For macros, the new conceptual content will go in the guide in a new Macros chapter, following the existing Concurrency chapter. The high-level outline is as follows (for a detailed outline, see the work in progress linked below):
Intro: what's a macro?
Using a freestanding macro to produce a value
Applying an attached macro to a declaration
How macros are expanded
How to declare your own macros
How to implement a macro. This will highlight some of the most important APIs from SwiftSyntax and link there for more details.
Tips for debugging and developing macros, including guidance to use unit tests for your macros.
The reference will need a new section in Declarations for macro declarations, as well as updates in Attributes for @freestanding and @attached.
For parameter packs, the new conceptual content will go in the guide under a new section in the Generics chapter. The high-level outline is as follows (for a detailed outline, see the work in progress linked below):
Why parameter packs? To define APIs that vary in arity, without using type erasure.
How do you create a parameter pack?
How do you repeat more than one type?
How do you access the values of a parameter pack?
The reference will need updates in Expressions and Types.
This seems like a good start, but it would be clearer if terms like pack and expansion are defined and exemplified before they are used in rules. In general I think it would be helpful if the large number of new terms and concepts that are introduced with the parameter pack feature would be explained with examples instead of abstract descriptions, not just here but in pitches and proposals.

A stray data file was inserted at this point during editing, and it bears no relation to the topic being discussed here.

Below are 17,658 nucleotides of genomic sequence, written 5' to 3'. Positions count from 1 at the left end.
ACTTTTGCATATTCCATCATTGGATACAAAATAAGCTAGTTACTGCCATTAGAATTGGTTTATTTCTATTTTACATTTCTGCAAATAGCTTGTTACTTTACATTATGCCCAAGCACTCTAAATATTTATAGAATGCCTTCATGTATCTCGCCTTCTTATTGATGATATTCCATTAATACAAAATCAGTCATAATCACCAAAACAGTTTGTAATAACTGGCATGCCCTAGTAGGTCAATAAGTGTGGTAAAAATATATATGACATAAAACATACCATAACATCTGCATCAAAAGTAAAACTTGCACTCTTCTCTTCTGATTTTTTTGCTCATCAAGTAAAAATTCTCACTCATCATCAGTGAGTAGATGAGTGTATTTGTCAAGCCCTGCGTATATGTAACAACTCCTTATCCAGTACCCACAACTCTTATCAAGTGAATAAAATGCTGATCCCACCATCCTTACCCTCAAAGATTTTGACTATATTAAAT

I think it will need to, because the approach and APIs you use for a freestanding vs attached macro are different. The discussion of creating macros can start with a freestanding macro, which I can show with an example that doesn't need to read the AST. That lets me show the code for declaring and defining a macro. Then a later example can show an attached macro, which does use the Swift Syntax APIs to read the AST.
In TSPL, it will certainly be the case that new terms are defined when they're first used. In the legacy RST pipeline, we even used special markup for "a new term is being introduced and defined here" — in markdown, it's just italics.
If you're meaning to give feedback about the Swift Evolution proposal, that's certainly welcome — but the authors of the proposal aren't necessarily reading this forum post, so this isn't the best place to share it. The definition I've been looking at for parameter packs is in SE-0393 in the list after "Here are the key concepts introduced by this proposal".